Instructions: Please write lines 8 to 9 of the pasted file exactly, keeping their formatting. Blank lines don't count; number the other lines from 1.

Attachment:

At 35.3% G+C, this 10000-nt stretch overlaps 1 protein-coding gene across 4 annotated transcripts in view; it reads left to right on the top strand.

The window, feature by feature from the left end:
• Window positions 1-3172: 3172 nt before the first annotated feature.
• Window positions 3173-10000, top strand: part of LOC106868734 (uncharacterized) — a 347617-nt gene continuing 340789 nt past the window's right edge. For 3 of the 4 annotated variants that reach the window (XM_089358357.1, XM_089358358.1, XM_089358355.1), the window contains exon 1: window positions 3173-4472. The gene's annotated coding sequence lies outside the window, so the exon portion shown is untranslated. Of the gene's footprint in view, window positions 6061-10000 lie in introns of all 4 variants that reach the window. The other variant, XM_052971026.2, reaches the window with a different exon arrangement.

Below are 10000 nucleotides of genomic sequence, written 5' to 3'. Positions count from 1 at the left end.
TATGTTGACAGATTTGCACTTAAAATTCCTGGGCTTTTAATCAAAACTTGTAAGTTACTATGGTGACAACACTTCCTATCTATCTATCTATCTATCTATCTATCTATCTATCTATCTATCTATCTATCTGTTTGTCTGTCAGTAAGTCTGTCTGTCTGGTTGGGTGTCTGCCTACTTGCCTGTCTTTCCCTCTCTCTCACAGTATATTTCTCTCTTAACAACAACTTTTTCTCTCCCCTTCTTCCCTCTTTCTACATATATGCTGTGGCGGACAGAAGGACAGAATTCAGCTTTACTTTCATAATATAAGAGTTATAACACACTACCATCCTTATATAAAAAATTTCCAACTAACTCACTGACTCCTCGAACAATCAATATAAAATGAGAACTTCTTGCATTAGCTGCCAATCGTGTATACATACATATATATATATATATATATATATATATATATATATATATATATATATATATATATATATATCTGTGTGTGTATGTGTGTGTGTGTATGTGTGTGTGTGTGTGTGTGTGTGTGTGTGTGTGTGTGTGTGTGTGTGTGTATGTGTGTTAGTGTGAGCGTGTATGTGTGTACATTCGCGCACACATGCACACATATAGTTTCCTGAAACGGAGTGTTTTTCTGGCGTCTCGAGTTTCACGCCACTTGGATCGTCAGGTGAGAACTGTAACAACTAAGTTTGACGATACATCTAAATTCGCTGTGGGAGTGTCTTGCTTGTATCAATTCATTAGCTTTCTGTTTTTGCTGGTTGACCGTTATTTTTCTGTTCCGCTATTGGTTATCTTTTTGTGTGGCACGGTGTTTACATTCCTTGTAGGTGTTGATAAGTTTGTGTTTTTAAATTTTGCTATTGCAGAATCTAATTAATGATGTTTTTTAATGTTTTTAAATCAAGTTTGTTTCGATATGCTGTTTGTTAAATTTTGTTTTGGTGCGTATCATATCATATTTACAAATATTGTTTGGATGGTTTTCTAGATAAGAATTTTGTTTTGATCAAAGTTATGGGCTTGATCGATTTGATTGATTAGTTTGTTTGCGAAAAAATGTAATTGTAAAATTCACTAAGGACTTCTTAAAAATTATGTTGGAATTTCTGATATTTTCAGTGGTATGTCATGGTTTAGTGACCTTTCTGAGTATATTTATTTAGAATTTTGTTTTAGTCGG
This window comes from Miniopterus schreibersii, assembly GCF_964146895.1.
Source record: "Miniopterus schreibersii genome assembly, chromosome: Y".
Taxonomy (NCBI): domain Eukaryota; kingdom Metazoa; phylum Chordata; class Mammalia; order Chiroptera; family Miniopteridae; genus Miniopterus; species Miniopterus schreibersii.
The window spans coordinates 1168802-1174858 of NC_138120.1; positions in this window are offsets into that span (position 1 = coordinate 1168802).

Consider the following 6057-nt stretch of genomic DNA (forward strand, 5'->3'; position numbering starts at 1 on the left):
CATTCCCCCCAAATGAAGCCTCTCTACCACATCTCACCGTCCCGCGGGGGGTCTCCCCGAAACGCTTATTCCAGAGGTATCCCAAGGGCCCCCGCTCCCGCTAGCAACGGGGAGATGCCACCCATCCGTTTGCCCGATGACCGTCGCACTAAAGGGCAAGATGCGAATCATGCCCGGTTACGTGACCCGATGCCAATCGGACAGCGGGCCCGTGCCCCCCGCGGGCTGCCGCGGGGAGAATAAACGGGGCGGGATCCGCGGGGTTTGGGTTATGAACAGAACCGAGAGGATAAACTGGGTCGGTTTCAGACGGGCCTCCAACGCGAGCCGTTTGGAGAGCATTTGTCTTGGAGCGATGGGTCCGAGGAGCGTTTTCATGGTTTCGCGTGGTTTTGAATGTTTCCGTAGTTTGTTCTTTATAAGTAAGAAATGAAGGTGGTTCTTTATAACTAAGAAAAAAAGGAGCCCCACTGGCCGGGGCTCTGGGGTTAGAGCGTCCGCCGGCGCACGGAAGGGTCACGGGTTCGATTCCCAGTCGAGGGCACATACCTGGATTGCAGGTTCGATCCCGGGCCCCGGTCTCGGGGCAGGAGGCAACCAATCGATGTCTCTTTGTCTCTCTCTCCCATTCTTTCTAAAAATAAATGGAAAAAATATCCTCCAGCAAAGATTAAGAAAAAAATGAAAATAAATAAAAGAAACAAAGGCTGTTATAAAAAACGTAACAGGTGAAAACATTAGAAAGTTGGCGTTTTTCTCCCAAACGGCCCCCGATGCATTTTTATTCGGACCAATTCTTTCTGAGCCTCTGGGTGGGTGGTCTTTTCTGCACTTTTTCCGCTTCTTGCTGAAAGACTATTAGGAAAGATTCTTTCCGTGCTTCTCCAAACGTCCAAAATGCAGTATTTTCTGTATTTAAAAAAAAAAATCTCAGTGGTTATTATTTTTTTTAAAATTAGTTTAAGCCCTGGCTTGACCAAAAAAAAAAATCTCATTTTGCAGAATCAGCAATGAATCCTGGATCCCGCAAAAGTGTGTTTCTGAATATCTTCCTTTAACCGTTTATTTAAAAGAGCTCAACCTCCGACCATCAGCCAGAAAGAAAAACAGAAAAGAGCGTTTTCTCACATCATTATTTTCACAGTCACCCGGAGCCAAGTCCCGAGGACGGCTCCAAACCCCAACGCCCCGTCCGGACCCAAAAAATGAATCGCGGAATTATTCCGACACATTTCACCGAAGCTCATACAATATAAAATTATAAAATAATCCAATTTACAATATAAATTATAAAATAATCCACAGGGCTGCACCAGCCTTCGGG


Source record: "Miniopterus schreibersii genome assembly, chromosome: Y".
Taxonomy (NCBI): domain Eukaryota; kingdom Metazoa; phylum Chordata; class Mammalia; order Chiroptera; family Miniopteridae; genus Miniopterus; species Miniopterus schreibersii.